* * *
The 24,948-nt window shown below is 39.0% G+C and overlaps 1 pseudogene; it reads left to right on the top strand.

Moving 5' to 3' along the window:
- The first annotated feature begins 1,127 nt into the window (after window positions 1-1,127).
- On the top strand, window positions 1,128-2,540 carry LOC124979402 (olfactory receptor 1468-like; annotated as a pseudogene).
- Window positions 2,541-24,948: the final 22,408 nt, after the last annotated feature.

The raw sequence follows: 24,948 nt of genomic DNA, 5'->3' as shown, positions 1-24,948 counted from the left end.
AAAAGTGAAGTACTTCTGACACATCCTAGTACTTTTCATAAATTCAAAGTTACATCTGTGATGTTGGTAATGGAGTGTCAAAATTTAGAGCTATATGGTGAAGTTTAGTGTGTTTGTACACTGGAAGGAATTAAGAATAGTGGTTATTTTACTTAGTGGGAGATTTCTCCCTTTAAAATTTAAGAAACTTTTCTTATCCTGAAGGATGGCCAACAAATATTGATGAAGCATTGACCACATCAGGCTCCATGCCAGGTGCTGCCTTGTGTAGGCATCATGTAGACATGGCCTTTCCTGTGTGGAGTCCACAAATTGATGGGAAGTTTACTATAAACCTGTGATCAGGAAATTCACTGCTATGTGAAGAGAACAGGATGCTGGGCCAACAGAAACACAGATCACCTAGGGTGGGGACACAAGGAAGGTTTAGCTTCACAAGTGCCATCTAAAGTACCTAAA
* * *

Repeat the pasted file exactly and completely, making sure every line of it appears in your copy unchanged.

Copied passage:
The 24,948-nt window shown below is 39.0% G+C and overlaps 1 pseudogene; it reads left to right on the top strand.

Moving 5' to 3' along the window:
- The first annotated feature begins 1,127 nt into the window (after window positions 1-1,127).
- On the top strand, window positions 1,128-2,540 carry LOC124979402 (olfactory receptor 1468-like; annotated as a pseudogene).
- Window positions 2,541-24,948: the final 22,408 nt, after the last annotated feature.

The raw sequence follows: 24,948 nt of genomic DNA, 5'->3' as shown, positions 1-24,948 counted from the left end.
AAAAGTGAAGTACTTCTGACACATCCTAGTACTTTTCATAAATTCAAAGTTACATCTGTGATGTTGGTAATGGAGTGTCAAAATTTAGAGCTATATGGTGAAGTTTAGTGTGTTTGTACACTGGAAGGAATTAAGAATAGTGGTTATTTTACTTAGTGGGAGATTTCTCCCTTTAAAATTTAAGAAACTTTTCTTATCCTGAAGGATGGCCAACAAATATTGATGAAGCATTGACCACATCAGGCTCCATGCCAGGTGCTGCCTTGTGTAGGCATCATGTAGACATGGCCTTTCCTGTGTGGAGTCCACAAATTGATGGGAAGTTTACTATAAACCTGTGATCAGGAAATTCACTGCTATGTGAAGAGAACAGGATGCTGGGCCAACAGAAACACAGATCACCTAGGGTGGGGACACAAGGAAGGTTTAGCTTCACAAGTGCCATCTAAAGTACCTAAA